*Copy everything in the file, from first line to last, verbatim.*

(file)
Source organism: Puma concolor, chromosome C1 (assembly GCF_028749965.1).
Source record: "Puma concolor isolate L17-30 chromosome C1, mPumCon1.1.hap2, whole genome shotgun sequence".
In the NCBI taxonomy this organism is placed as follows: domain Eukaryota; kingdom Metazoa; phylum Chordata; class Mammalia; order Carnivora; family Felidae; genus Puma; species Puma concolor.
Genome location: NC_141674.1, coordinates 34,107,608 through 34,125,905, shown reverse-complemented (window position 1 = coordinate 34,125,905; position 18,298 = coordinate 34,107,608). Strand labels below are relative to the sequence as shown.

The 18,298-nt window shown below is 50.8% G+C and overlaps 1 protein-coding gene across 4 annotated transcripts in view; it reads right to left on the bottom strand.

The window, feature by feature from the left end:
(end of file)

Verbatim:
Source organism: Puma concolor, chromosome C1 (assembly GCF_028749965.1).
Source record: "Puma concolor isolate L17-30 chromosome C1, mPumCon1.1.hap2, whole genome shotgun sequence".
In the NCBI taxonomy this organism is placed as follows: domain Eukaryota; kingdom Metazoa; phylum Chordata; class Mammalia; order Carnivora; family Felidae; genus Puma; species Puma concolor.
Genome location: NC_141674.1, coordinates 34,107,608 through 34,125,905, shown reverse-complemented (window position 1 = coordinate 34,125,905; position 18,298 = coordinate 34,107,608). Strand labels below are relative to the sequence as shown.

The 18,298-nt window shown below is 50.8% G+C and overlaps 1 protein-coding gene across 4 annotated transcripts in view; it reads right to left on the bottom strand.

The window, feature by feature from the left end: